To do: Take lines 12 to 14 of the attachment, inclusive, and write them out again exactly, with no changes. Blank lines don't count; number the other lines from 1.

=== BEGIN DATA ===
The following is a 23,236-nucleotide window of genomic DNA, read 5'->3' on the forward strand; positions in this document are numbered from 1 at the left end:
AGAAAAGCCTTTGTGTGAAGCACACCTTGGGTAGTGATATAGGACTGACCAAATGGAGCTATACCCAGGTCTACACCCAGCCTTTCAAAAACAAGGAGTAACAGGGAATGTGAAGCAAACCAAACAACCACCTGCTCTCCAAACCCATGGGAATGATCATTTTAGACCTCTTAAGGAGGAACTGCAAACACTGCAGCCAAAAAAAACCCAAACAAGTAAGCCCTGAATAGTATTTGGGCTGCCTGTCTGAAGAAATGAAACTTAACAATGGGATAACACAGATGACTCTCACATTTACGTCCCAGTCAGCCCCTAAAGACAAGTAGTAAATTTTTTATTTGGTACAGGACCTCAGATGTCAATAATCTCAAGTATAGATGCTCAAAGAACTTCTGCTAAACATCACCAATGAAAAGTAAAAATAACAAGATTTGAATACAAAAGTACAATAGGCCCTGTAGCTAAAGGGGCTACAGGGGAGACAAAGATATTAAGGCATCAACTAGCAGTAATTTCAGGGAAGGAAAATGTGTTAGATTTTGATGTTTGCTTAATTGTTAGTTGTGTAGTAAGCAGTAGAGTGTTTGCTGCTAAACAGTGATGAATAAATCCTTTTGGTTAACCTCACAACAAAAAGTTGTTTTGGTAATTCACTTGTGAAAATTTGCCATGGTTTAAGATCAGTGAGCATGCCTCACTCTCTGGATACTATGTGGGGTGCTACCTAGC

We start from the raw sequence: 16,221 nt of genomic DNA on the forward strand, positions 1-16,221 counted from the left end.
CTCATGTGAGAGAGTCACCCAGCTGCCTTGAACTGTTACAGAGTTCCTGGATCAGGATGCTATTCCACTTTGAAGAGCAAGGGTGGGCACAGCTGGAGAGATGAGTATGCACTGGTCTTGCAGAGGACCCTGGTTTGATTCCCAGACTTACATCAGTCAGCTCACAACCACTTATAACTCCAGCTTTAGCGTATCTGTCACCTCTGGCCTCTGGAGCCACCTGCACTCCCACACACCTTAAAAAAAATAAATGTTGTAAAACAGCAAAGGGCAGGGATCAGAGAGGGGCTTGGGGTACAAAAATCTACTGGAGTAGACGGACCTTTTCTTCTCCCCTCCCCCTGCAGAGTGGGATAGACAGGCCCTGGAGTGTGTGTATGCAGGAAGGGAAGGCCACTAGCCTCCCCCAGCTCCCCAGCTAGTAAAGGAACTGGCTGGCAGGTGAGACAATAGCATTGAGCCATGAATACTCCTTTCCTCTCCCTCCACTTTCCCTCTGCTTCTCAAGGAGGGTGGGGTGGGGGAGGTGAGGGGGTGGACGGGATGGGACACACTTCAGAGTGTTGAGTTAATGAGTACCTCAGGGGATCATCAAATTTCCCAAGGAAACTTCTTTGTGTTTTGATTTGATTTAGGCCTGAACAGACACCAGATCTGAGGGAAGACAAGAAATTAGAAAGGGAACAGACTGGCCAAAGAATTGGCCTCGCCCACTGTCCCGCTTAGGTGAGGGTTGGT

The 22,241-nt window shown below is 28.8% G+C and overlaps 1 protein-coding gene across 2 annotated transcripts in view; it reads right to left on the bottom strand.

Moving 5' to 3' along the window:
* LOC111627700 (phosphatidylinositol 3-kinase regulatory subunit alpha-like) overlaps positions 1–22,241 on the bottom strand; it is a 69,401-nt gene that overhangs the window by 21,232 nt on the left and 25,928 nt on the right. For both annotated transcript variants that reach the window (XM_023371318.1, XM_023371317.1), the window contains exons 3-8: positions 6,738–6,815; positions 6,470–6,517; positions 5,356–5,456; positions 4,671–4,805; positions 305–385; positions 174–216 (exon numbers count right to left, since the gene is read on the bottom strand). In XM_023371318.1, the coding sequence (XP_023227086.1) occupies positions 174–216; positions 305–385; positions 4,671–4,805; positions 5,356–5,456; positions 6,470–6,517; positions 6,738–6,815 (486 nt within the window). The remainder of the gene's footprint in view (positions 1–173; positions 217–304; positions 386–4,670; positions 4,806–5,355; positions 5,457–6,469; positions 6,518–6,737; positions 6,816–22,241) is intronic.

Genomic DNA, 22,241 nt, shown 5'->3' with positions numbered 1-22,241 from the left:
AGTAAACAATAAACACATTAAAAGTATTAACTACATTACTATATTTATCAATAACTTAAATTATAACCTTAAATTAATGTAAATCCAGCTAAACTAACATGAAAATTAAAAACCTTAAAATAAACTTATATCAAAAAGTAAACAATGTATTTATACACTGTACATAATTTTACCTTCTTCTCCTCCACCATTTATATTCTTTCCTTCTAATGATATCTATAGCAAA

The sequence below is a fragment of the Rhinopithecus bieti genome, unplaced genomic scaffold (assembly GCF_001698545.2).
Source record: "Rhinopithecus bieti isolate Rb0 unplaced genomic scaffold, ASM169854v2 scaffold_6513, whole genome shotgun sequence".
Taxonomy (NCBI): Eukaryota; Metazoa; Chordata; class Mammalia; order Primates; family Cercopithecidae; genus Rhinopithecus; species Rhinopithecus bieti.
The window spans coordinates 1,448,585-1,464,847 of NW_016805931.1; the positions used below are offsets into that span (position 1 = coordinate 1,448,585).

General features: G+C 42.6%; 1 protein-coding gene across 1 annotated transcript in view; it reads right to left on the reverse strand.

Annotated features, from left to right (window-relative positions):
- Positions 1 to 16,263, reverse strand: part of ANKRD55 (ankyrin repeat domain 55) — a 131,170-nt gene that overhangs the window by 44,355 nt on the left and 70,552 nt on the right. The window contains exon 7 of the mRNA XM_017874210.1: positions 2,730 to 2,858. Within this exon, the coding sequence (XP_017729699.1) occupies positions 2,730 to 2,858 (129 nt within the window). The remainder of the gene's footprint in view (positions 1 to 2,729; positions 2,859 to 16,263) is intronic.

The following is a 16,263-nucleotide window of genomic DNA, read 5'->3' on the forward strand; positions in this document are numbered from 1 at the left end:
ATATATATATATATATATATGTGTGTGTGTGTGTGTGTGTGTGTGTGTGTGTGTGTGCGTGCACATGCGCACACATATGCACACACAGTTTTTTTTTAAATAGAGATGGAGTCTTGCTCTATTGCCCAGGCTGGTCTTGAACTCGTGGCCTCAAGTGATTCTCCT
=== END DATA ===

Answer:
Taxonomy (NCBI): Eukaryota; Metazoa; Chordata; class Mammalia; order Primates; family Cercopithecidae; genus Rhinopithecus; species Rhinopithecus bieti.
The window spans coordinates 1,448,585-1,464,847 of NW_016805931.1; the positions used below are offsets into that span (position 1 = coordinate 1,448,585).

General features: G+C 42.6%; 1 protein-coding gene across 1 annotated transcript in view; it reads right to left on the reverse strand.